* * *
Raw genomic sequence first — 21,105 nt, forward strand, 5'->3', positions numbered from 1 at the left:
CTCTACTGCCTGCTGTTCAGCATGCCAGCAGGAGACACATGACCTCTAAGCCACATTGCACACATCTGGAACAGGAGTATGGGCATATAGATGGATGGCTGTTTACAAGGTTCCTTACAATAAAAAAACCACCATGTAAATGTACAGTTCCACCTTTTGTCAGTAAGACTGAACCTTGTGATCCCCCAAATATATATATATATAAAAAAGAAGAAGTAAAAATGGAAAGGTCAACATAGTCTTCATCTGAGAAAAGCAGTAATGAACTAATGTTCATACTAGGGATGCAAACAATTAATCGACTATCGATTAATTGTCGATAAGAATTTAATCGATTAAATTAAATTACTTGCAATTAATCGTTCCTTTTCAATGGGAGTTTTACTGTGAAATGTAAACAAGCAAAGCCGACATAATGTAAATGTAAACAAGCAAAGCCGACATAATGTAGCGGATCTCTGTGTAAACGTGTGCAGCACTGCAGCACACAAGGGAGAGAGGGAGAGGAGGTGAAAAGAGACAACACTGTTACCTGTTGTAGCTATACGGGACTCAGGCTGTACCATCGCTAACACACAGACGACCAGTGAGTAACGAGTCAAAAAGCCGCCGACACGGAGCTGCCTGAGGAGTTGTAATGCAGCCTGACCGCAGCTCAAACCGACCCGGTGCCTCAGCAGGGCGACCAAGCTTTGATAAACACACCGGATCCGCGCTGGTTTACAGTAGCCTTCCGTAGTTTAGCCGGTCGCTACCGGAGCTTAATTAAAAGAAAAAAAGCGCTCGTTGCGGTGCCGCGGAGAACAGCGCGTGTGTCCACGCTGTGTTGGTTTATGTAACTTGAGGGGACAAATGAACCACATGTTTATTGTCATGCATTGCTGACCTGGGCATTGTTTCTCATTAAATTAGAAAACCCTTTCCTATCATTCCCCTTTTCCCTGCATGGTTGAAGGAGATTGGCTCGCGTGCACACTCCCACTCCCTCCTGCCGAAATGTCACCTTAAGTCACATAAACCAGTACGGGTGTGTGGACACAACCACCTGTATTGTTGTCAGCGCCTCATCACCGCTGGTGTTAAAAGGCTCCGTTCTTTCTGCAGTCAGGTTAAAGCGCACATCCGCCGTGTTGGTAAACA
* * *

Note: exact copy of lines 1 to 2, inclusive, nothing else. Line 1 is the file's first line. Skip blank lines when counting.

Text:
Raw genomic sequence first — 21,105 nt, forward strand, 5'->3', positions numbered from 1 at the left:
CTCTACTGCCTGCTGTTCAGCATGCCAGCAGGAGACACATGACCTCTAAGCCACATTGCACACATCTGGAACAGGAGTATGGGCATATAGATGGATGGCTGTTTACAAGGTTCCTTACAATAAAAAAACCACCATGTAAATGTACAGTTCCACCTTTTGTCAGTAAGACTGAACCTTGTGATCCCCCAAATATATATATATATAAAAAAGAAGAAGTAAAAATGGAAAGGTCAACATAGTCTTCATCTGAGAAAAGCAGTAATGAACTAATGTTCATACTAGGGATGCAAACAATTAATCGACTATCGATTAATTGTCGATAAGAATTTAATCGATTAAATTAAATTACTTGCAATTAATCGTTCCTTTTCAATGGGAGTTTTACTGTGAAATGTAAACAAGCAAAGCCGACATAATGTAAATGTAAACAAGCAAAGCCGACATAATGTAGCGGATCTCTGTGTAAACGTGTGCAGCACTGCAGCACACAAGGGAGAGAGGGAGAGGAGGTGAAAAGAGACAACACTGTTACCTGTTGTAGCTATACGGGACTCAGGCTGTACCATCGCTAACACACAGACGACCAGTGAGTAACGAGTCAAAAAGCCGCCGACACGGAGCTGCCTGAGGAGTTGTAATGCAGCCTGACCGCAGCTCAAACCGACCCGGTGCCTCAGCAGGGCGACCAAGCTTTGATAAACACACCGGATCCGCGCTGGTTTACAGTAGCCTTCCGTAGTTTAGCCGGTCGCTACCGGAGCTTAATTAAAAGAAAAAAAGCGCTCGTTGCGGTGCCGCGGAGAACAGCGCGTGTGTCCACGCTGTGTTGGTTTATGTAACTTGAGGGGACAAATGAACCACATGTTTATTGTCATGCATTGCTGACCTGGGCATTGTTTCTCATTAAATTAGAAAACCCTTTCCTATCATTCCCCTTTTCCCTGCATGGTTGAAGGAGATTGGCTCGCGTGCACACTCCCACTCCCTCCTGCCGAAATGTCACCTTAAGTCACATAAACCAGTACGGGTGTGTGGACACAACCACCTGTATTGTTGTCAGCGCCTCATCACCGCTGGTGTTAAAAGGCTCCGTTCTTTCTGCAGTCAGGTTAAAGCGCACATCCGCCGTGTTGGTAAACA